Mike Clay

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Wednesday, August 22, 2012


This past weekend, I had the pleasure of attending Fantasy Football Fest in Atlantic City. There were dozens of players in attendance (Michael Vick, LeSean McCoy, and Phil Simms among them), several fantasy football experts in the house (Matthew Berry, Dave Richard on the list), and whole lot of people trying to sell their innovative product.

The Atlantic City Convention Center proved to be a good fit for the event. There were video games (including Tecmo Bowl), live drafts, lingerie football players, and even a few informative panels.

Although the Matthew Berry/LeSean McCoy/Michael Vick panel certainly stole the show, the fine folks at ReedPOP allowed us (“us” being Jeff Ratcliffe, Bryan Fontaine, and host Jim Day) to put on a panel of our own. The topic? Next-generation statistics in Fantasy Football. As if you needed to ask.

Today, I’m going to review half of my part of the presentation. This discussion related to the value of knowing where players line up on the field and how they produce from each of those positions.

In the other half of the presentation, I did a detailed analysis of Average Depth of Target.

Eli Manning and the slot man

 

% of Aimed Throws

 

Slot Data

Year

Back

Wide

Slot

In-Line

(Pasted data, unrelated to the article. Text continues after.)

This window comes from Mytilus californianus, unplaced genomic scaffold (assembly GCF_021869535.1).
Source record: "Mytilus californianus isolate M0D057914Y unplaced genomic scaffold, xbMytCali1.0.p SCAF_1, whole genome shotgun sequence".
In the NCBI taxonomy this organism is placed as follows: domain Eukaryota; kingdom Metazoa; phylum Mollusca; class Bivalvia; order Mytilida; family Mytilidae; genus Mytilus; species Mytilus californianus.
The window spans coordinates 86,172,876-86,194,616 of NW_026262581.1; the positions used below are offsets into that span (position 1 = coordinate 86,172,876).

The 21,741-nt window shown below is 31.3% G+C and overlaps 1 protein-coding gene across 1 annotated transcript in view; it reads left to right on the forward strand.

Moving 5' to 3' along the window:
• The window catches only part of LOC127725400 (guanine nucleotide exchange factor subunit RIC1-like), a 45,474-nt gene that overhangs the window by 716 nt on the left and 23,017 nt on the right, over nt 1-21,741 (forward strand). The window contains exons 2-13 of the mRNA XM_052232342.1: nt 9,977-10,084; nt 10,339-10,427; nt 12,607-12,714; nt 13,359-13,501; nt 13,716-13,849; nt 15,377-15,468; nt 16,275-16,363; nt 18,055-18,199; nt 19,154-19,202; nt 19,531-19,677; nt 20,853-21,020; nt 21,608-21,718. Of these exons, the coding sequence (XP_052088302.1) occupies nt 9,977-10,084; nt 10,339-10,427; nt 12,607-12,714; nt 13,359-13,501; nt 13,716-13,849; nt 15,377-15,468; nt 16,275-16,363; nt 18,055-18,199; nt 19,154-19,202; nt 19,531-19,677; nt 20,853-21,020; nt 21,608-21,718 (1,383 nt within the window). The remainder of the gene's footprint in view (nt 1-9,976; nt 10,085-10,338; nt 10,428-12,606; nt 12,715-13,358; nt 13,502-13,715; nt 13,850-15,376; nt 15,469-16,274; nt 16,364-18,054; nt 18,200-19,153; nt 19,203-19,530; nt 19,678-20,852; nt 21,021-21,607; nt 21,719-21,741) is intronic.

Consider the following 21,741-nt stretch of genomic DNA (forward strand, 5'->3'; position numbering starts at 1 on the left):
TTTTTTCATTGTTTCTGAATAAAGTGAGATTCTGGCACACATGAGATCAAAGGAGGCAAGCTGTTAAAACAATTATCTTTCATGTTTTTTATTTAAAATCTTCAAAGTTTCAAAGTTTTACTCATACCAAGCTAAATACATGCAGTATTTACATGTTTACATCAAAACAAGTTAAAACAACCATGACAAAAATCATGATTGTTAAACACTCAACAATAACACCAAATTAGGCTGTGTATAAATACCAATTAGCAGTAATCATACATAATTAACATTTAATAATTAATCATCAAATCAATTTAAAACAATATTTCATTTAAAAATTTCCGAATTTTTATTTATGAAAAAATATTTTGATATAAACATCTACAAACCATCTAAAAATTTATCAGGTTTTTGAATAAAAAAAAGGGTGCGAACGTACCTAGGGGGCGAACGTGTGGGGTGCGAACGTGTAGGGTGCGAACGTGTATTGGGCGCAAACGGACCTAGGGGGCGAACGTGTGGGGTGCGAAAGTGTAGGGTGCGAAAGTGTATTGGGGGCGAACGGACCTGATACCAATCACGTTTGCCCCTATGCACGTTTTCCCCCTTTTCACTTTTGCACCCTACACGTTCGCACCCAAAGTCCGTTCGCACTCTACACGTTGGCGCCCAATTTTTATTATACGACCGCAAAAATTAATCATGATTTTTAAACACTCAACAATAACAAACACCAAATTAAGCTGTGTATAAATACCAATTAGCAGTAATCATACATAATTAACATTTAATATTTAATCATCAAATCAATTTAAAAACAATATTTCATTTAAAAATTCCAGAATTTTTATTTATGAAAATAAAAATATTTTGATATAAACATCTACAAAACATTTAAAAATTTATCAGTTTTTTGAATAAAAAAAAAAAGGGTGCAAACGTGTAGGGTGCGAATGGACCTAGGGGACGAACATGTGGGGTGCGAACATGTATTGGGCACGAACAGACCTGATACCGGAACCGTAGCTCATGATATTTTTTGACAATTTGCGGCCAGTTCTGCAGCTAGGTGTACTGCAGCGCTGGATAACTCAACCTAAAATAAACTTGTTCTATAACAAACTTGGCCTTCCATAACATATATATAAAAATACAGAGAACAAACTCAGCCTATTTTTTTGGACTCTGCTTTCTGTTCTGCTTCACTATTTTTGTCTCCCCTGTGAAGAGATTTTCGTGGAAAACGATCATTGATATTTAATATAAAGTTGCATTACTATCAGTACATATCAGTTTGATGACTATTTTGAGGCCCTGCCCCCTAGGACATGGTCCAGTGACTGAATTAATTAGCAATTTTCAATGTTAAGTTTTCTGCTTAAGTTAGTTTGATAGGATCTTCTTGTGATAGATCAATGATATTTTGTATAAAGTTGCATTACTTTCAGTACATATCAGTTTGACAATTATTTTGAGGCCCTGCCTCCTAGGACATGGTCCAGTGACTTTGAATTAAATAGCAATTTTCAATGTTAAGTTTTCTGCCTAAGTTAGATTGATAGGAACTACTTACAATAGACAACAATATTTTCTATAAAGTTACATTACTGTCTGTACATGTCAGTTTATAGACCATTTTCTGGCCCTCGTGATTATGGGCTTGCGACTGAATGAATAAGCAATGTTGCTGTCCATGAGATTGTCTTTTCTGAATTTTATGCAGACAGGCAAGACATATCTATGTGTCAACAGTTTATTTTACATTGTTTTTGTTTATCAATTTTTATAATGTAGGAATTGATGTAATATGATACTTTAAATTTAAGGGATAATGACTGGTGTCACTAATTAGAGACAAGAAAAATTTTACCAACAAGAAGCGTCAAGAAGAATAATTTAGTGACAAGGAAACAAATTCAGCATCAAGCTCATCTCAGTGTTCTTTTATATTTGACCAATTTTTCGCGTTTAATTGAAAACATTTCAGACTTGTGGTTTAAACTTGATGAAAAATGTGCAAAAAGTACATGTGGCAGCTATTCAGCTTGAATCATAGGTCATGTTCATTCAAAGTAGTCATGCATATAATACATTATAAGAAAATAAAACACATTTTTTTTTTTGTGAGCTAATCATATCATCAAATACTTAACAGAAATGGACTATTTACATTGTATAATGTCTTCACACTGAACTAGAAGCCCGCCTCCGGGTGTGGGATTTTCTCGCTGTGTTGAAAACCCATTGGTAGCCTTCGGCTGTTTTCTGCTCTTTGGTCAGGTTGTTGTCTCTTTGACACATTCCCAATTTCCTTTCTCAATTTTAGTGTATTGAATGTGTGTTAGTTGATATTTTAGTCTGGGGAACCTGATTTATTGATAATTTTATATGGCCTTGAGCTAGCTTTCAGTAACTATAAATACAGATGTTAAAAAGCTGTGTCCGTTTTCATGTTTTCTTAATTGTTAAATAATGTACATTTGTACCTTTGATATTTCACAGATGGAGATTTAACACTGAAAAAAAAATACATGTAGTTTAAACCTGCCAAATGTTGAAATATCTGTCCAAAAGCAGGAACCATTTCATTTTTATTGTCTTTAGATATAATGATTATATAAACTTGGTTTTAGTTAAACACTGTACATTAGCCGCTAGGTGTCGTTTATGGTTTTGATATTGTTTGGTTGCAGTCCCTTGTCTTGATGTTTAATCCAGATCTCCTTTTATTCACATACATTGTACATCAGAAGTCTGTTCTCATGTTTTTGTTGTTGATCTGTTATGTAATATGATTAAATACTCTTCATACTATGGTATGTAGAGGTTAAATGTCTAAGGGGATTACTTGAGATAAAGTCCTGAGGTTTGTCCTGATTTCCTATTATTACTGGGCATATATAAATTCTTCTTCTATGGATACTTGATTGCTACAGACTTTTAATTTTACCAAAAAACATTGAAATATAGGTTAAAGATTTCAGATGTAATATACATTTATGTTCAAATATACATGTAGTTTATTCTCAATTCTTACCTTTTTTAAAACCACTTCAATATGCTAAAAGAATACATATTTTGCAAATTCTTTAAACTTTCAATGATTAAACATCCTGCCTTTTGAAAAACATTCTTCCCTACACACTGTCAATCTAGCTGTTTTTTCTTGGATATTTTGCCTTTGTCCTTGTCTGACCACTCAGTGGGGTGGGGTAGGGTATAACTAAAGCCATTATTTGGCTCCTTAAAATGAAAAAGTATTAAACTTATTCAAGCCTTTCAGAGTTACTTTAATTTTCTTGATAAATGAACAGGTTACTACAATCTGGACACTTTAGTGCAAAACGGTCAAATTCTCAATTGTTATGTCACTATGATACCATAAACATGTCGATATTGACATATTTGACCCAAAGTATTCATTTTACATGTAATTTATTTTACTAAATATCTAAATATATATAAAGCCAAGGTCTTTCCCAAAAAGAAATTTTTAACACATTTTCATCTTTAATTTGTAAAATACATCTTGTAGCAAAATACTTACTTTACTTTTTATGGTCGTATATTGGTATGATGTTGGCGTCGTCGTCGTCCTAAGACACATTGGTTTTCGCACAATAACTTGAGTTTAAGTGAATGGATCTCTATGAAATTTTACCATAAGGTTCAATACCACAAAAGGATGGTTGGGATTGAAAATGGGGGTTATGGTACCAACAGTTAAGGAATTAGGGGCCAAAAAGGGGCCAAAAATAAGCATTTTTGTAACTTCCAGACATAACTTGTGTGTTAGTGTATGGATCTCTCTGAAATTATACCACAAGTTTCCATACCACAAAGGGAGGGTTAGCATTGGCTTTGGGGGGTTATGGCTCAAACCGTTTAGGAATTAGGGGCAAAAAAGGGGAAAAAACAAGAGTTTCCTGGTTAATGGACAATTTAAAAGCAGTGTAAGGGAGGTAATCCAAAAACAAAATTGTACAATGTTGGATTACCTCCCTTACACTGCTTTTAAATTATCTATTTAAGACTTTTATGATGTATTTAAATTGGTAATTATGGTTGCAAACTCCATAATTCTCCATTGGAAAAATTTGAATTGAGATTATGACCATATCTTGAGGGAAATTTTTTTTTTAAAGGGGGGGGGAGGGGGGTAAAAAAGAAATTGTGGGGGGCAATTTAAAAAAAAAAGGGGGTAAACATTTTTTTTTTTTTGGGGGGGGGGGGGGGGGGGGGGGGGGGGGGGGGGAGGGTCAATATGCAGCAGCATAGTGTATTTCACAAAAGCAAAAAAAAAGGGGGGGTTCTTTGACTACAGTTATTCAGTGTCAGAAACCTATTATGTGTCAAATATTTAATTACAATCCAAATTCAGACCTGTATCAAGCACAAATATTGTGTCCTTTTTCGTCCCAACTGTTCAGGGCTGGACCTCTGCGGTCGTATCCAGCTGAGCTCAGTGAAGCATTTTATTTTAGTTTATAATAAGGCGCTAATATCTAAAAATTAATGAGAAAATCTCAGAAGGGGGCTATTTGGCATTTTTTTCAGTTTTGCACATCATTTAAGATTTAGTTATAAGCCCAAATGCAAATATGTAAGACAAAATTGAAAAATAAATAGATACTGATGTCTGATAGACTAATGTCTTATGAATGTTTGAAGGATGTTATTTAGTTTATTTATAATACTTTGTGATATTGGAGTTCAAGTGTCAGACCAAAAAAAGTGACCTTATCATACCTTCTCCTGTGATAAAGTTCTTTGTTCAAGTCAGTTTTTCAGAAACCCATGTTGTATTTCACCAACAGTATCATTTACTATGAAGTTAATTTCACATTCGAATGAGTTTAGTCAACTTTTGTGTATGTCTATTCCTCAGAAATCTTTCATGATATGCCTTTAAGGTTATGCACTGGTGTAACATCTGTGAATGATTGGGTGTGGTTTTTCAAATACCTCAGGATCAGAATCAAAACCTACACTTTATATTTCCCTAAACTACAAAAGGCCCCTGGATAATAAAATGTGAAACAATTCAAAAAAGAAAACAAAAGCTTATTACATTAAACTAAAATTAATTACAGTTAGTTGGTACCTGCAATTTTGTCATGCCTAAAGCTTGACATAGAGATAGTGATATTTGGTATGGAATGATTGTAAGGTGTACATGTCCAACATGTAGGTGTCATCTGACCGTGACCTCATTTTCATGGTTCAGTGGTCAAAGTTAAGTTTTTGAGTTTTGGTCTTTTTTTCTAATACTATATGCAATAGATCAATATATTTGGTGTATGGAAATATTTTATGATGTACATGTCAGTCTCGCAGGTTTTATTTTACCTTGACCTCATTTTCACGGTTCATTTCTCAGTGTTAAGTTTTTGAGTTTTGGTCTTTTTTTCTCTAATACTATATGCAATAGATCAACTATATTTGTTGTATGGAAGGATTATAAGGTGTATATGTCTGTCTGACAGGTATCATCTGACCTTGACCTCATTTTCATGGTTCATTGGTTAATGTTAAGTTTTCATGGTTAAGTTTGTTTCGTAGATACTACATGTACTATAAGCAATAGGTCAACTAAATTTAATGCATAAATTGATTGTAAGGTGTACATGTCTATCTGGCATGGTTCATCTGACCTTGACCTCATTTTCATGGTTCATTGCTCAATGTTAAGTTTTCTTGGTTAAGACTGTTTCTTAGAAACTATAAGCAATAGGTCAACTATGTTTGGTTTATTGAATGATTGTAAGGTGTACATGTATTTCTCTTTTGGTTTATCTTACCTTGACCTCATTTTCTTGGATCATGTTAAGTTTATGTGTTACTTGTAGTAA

TD/Aimed

aDOT

2008

16%

49%

26%

10%

 

6.5%

9.7

2009

15%

48%

28%

10%

 

6.7%

10.5

2010

17%

49%

24%

10%

 

9.4%

10.0

2011

20%

47%

25%

9%

 

8.1%

11.8

NFL Avg

19%

42%

26%

13%

 

4.6%

9.3



What we’re focusing on here is new data available to fans that we’ve really never seen before. Thanks to a site like Pro Football Focus, we can look at how many snaps a player is seeing, where they’re lining up on the field, and what their job is on each play.

In the above chart, we’re taking a look at Eli Manning’s usage of his slot man.

A quick explanation of the chart: ‘Back’ refers to any player lined up in the backfield with Manning. ‘Slot’ refers only to players lined up in the slot. ‘Wide’ is the players lined up outside of the slot man, usually the split end and flanker. In-Line is simply the in-line tight end, which is any time a tight end has his hand in the dirt.

What jumps out here is the high touchdown and Average Depth of Target (aDOT) numbers produced by Manning’s slot man over the years. That is despite the fact that Manning doesn’t throw to the slot man much more than the NFL average of 26 percent. Each of the last four years, Manning’s slot receivers have a touchdown rate and aDOT above league average. The rate over the last two seasons is nearly double the league average.